After delivery and the commissioning party’s acceptance of a vessel, the builder shall have no liability whatsoever except as set forth in the warranty clause of the building contract. Customarily, the builder warrants that the vessel and all its components and equipment - except for owner’s supplies - upon delivery, shall comply with the requirements of the building contract and specification and shall be new, free from liens and encumbrances, and of the best quality, free from defects in material and workmanship. The question may arise whether defects in design are included within the scope of this warranty. Defective design does not fall within the scope of poor workmanship for which the shipbuilder is liable under the warranty clause of a building contract. Parties should explicitly include the builder’s liability for defective design in the warranty clause if it is their intention that the builder will be liable for that under the warranty clause. It was held in a Transport and Maritime Arbitration Rotterdam-Amsterdam (TAMARA) (since November 2018, TAMARA is named UNUM Transport Arbitration and Mediation) arbitral award of July 2013 that the claim under the warranty provisions of a shipbuilding contract - pursuant to which the yard undertook to remedy by repairing to a new standard or, if necessary, by replacing all defects due to poor design, workmanship or materials - had to be denied, although the contract contained a provision as follows:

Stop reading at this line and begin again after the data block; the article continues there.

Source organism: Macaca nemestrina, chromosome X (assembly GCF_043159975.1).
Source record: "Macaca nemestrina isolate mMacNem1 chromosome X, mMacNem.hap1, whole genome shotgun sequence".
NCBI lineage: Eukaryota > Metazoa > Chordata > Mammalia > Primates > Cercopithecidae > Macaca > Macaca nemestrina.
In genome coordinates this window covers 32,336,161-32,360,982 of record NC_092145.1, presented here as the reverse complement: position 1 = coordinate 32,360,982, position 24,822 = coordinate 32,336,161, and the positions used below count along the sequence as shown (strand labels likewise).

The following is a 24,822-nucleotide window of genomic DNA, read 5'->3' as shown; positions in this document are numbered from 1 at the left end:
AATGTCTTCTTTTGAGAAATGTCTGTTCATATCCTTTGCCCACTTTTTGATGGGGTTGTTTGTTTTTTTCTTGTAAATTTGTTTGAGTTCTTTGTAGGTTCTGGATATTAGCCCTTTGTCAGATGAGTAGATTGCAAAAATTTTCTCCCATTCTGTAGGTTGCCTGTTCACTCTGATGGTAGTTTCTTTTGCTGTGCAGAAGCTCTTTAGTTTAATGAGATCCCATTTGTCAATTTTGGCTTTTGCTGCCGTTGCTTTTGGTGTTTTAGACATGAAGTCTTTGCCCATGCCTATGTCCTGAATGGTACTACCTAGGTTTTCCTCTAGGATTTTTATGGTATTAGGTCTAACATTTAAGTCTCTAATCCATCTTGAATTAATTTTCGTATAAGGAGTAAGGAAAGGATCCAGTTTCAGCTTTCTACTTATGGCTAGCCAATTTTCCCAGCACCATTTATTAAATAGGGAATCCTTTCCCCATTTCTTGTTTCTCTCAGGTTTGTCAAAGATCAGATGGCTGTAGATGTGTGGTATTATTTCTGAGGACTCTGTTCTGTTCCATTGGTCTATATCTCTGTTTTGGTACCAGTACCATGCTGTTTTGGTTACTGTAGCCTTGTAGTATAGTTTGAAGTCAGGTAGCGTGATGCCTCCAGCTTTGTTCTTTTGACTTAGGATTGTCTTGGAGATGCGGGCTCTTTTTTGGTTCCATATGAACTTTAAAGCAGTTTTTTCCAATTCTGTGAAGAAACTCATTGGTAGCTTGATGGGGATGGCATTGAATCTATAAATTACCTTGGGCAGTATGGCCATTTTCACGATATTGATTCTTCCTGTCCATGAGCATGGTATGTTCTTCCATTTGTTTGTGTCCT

The Builder undertakes responsibility with regard to strength, stability, functionality and further shipbuilding aspects, other than sailing performance and aesthetics of the Vessel. He is obliged to review the overall Design, the Plans and the Specifications as generally being suitable for this purpose. It is expressly acknowledged that ‘the builder shall not be responsible for any aesthetic aspects of the Vessel’s design which shall at all times be the responsibility of the Owner and his Naval Architect’.
Within the warranty period the whole of the vessel broke owing to slamming, but the arbitral tribunal held that the provision in the contract quoted imposes a general obligation on the yard, but cannot be understood to shift the responsibility for - and thereby the liability for any faults in - the overall design, the plans and specifications as prepared by the naval architect and the construction engineer, to the shipbuilder. Contrary to the claimant’s assertion, responsibility and liability of the yard for the overall design, plans and specifications does not follow from the wording of the provision quoted. Errors or miscalculations in the overall design, plans and specifications remain for the risk of the commissioning party, who has contracted with a naval architect and the construction engineer. This arbitral award shows that contractual language aimed at making the yard liable for the design cannot be clear enough.
Remedies for defectiveness (after delivery)
Are there any remedies available to third parties against the shipbuilder for defectiveness?
In the absence of a contractual relationship with the builder, a third party’s ability to enforce the warranty rights under the building contract is in principle not existent under Dutch law.